As a Project Management professional, I am often asked what my greatest career achievement is.
My answer is simple and unerring: inspiring, as club manager, the recent victory of AXELOS FC’s fabled 5-a-side football team in the League One Victoria Late championship near our offices in London.
How did we achieve this goal?
Simple. A faithful adherence to AXELOS’s PRINCE2® principles for project management.
With my own glittering managerial pedigree in mind, I would like to offer the following advice to the managers leading their teams out this Friday in the 8th edition of the Women’s World Cup in France. It is my humble opinion that whichever manager applies these universal, self-validating and empowering principles most effectively will lift the trophy on 7 July 2019.
As participation in a tournament is a project on a national scale, let’s have a look at these principles and how they might be applied.
Continued Business Justification
As key stakeholders in our team’s success, we need a justifiable reason for investing our time and energy in this project and an understanding of what the benefits are. After winning 5-0 in the opening game we might feel excited about our prospects, but as the tournament, or project, advances, we need to make sure we are still aligned with our original objectives and expectations.
Learn from experience
In the 2015 World Cup, England’s women’s team achieved the best performance by any senior England side since the men won the tournament in 1966, finishing in 3rd place and beating Germany in the process. Taking stock of this, we might look at the positive points that enabled this success while also considering what we might do better this time to go even further.
Defined roles and responsibilities
Does everyone understand their role and agree to it? Make sure all the players on your team are engaged with by developing this common understanding together, agreeing it and sharing it. If your goalkeeper spends more time in the opposition half then in her own, your chances of making the final are limited.
Manage by Stages
True, we’ve got our eye on the final. But let’s not get too excited before we get there. First, we need to plan and execute our group matches effectively. Once our progression is confirmed, then we can start thinking about the next games. Taking things one step at a time, with an eye on the big picture, is hugely important.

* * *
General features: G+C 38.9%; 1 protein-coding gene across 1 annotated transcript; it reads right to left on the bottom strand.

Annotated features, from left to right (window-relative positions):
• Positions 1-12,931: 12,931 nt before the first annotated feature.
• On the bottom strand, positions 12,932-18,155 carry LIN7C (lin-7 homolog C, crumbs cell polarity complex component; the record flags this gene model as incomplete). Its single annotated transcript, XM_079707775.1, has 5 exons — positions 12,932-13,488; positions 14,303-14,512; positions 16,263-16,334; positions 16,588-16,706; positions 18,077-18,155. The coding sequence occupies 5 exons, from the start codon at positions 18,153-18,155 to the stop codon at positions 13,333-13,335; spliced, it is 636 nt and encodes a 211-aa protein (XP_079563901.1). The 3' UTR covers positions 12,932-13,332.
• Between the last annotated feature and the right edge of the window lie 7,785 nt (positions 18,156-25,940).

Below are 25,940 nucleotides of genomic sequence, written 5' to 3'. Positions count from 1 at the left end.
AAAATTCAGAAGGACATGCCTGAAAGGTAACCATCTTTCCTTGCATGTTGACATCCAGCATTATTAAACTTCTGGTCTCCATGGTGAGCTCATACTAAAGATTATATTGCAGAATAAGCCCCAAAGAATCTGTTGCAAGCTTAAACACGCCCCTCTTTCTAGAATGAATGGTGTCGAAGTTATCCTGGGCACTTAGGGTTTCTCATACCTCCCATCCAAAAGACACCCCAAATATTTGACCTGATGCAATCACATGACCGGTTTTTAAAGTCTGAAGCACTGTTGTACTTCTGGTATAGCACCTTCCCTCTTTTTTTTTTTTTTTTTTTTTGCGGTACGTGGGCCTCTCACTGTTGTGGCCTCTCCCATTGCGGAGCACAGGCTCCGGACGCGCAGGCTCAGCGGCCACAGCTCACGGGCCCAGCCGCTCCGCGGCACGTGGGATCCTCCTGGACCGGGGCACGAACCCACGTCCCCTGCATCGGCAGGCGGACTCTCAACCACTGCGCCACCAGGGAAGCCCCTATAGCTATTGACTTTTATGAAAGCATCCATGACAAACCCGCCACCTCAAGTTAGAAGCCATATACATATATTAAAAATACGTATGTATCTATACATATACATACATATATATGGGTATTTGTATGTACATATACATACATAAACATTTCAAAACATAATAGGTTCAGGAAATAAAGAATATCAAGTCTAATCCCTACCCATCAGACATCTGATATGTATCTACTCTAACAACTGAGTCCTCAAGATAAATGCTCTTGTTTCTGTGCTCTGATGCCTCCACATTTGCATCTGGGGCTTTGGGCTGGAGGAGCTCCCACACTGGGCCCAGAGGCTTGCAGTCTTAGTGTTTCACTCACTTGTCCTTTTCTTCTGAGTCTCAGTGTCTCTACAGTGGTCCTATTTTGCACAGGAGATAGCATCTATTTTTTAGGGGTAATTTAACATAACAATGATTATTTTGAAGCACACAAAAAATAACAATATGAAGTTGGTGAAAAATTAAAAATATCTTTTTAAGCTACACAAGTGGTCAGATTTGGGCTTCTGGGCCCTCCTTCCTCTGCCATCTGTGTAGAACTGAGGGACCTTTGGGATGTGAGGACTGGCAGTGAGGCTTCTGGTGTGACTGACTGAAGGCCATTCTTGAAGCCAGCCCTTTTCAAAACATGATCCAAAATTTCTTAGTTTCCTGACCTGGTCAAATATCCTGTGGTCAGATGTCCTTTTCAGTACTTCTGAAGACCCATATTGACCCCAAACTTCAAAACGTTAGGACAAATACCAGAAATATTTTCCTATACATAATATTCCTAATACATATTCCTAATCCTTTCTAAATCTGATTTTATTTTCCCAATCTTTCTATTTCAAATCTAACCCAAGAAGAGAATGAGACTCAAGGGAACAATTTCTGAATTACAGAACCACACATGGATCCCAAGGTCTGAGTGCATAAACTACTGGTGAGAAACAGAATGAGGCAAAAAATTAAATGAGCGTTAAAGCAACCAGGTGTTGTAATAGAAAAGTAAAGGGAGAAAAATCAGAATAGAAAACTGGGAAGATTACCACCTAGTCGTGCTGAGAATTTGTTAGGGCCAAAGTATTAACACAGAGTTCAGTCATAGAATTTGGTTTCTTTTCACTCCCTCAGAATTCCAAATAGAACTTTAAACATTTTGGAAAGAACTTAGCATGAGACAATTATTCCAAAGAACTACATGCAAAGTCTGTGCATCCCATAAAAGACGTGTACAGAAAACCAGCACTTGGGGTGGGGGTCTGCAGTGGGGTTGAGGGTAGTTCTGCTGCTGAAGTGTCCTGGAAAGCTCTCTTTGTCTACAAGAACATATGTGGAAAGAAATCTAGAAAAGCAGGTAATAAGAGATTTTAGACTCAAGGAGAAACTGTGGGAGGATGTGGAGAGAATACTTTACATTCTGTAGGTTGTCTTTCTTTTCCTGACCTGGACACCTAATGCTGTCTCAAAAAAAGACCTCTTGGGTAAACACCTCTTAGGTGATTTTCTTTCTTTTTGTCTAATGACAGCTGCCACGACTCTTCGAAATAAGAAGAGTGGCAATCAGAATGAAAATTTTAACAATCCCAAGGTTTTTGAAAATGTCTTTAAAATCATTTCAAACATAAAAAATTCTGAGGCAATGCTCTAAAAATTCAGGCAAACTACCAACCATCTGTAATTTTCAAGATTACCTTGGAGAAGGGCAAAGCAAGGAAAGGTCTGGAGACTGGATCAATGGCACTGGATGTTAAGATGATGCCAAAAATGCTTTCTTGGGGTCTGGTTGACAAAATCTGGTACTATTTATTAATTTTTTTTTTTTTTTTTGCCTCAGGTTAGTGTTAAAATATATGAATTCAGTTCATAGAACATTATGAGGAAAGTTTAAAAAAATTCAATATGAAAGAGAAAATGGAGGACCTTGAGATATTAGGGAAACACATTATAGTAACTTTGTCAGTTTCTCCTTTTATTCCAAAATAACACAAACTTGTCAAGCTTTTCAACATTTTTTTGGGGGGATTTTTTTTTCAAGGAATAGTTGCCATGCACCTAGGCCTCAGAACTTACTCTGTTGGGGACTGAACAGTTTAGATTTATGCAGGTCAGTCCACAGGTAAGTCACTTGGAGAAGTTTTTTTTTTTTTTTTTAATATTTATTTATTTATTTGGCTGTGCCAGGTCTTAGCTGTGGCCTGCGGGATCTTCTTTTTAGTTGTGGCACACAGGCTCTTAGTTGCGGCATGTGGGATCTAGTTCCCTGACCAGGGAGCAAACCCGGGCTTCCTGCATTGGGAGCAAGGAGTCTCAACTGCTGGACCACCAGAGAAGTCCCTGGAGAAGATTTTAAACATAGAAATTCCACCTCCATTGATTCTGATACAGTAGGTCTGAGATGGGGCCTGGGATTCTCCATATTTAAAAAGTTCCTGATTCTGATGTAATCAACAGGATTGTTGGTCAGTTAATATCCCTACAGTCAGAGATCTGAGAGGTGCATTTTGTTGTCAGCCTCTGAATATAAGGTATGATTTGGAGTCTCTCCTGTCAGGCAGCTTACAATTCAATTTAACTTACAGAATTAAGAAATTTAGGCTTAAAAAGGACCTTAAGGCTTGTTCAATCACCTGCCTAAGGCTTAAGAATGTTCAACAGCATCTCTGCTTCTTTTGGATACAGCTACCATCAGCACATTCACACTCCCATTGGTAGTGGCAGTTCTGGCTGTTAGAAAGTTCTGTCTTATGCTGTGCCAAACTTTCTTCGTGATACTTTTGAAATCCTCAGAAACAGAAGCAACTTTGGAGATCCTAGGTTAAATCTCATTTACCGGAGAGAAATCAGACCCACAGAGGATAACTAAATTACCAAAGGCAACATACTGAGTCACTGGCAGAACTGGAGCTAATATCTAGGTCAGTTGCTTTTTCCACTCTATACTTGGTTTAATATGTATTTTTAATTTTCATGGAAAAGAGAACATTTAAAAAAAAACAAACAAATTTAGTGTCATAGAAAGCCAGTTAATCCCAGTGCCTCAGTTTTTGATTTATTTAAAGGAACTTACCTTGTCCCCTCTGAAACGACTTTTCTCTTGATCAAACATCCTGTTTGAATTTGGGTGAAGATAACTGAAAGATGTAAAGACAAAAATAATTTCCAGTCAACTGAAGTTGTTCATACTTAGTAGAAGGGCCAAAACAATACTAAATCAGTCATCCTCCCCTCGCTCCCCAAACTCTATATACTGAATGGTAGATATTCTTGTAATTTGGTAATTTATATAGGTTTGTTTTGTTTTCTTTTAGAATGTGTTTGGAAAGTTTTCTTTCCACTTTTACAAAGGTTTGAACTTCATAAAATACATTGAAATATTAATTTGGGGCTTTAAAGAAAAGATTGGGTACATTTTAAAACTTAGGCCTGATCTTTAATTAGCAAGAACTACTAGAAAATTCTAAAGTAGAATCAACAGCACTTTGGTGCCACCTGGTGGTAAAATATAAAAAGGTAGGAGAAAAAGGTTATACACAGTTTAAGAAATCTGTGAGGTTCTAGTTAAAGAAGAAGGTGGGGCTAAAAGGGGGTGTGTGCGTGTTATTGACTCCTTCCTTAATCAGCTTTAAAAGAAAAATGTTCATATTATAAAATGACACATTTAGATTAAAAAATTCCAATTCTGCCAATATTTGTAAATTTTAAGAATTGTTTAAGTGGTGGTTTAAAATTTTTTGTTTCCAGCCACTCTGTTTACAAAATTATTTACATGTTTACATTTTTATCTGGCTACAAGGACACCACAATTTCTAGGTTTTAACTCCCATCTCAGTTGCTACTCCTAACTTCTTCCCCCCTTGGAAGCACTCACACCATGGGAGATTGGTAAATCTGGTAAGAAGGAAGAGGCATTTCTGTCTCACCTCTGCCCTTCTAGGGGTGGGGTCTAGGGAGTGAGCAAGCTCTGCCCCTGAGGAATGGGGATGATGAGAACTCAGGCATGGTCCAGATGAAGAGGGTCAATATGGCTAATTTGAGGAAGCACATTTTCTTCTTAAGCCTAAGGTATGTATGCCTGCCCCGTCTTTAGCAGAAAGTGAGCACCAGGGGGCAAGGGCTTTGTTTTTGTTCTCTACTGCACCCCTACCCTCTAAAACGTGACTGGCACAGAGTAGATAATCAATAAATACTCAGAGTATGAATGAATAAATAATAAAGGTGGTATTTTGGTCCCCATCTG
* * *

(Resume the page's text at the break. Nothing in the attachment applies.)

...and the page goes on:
Manage by Exception
In any team, distinct levels of responsibility are key. Before the match, the manager establishes an approach for the team and then allows the players time and space to deliver during the game. However, if tolerances for risk, quality or time, for example, are impacted, the captain might first step in to provide extra support to the team, followed by the manager if things really are not going to plan.
Tailor to suit the project
If you are playing Germany (currently ranked the best team in the world) you might want to consider working on your defence. If, however, you are playing a team with fewer attacking options, you should look at attacking more yourself. You need to adapt your team and your approach to the challenge in front of you to make sure you are well-prepared.
Focus on products
Sure, taking part counts. But we all know that in the World Cup, there is only one deliverable that matters – the trophy itself. Beautiful, flowing football is great to watch but if there is no trophy at the end will our stakeholders truly be happy?
Good luck to all the teams and – to all the managers out there – don’t forget to have your PRINCE2 manual next to you on the bench.
Read more AXELOS Blog Posts from Michael Macgregor
3 tips for passing ITIL 4 Foundation
The (Not So Secret) Life of a Project Manager